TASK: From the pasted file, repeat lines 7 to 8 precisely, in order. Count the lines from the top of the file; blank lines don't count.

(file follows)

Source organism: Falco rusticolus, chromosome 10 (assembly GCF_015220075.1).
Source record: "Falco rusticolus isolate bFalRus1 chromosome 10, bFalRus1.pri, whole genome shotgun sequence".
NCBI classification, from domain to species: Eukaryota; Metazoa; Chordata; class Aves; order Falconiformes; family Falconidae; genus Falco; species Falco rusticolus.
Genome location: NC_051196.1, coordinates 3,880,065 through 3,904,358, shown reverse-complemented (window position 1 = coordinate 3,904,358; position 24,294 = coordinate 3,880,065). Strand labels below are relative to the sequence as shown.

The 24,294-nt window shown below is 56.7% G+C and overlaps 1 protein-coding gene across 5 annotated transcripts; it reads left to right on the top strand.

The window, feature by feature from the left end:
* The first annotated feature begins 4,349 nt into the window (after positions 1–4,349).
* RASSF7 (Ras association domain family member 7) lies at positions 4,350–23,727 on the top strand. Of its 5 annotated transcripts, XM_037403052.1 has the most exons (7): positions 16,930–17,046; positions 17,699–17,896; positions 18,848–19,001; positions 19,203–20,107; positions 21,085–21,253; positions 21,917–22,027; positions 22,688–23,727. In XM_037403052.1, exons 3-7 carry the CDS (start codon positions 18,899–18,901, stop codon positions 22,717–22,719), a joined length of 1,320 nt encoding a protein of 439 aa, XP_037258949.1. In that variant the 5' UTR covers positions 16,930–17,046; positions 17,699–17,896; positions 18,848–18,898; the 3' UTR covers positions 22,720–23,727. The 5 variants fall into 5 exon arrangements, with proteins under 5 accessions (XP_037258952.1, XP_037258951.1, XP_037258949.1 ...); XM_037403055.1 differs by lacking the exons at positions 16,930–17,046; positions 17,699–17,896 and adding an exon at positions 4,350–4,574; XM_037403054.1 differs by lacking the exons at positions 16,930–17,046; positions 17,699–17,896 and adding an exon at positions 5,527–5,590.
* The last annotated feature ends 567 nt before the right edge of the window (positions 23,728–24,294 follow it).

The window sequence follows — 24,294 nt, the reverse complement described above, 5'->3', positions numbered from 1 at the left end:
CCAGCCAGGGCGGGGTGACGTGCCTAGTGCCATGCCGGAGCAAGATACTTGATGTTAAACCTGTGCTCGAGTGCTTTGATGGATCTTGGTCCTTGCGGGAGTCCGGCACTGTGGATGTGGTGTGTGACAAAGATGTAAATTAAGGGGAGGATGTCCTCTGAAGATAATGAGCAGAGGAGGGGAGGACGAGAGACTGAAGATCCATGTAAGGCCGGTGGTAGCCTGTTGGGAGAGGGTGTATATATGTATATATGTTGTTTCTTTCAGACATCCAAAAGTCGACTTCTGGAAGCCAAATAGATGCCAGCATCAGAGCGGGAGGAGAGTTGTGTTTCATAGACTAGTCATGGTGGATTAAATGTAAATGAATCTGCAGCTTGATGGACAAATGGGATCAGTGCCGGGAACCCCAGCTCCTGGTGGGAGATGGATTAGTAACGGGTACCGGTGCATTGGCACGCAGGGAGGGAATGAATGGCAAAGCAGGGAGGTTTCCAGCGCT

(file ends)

* The first annotated feature begins 4,349 nt into the window (after positions 1–4,349).
* RASSF7 (Ras association domain family member 7) lies at positions 4,350–23,727 on the top strand. Of its 5 annotated transcripts, XM_037403052.1 has the most exons (7): positions 16,930–17,046; positions 17,699–17,896; positions 18,848–19,001; positions 19,203–20,107; positions 21,085–21,253; positions 21,917–22,027; positions 22,688–23,727. In XM_037403052.1, exons 3-7 carry the CDS (start codon positions 18,899–18,901, stop codon positions 22,717–22,719), a joined length of 1,320 nt encoding a protein of 439 aa, XP_037258949.1. In that variant the 5' UTR covers positions 16,930–17,046; positions 17,699–17,896; positions 18,848–18,898; the 3' UTR covers positions 22,720–23,727. The 5 variants fall into 5 exon arrangements, with proteins under 5 accessions (XP_037258952.1, XP_037258951.1, XP_037258949.1 ...); XM_037403055.1 differs by lacking the exons at positions 16,930–17,046; positions 17,699–17,896 and adding an exon at positions 4,350–4,574; XM_037403054.1 differs by lacking the exons at positions 16,930–17,046; positions 17,699–17,896 and adding an exon at positions 5,527–5,590.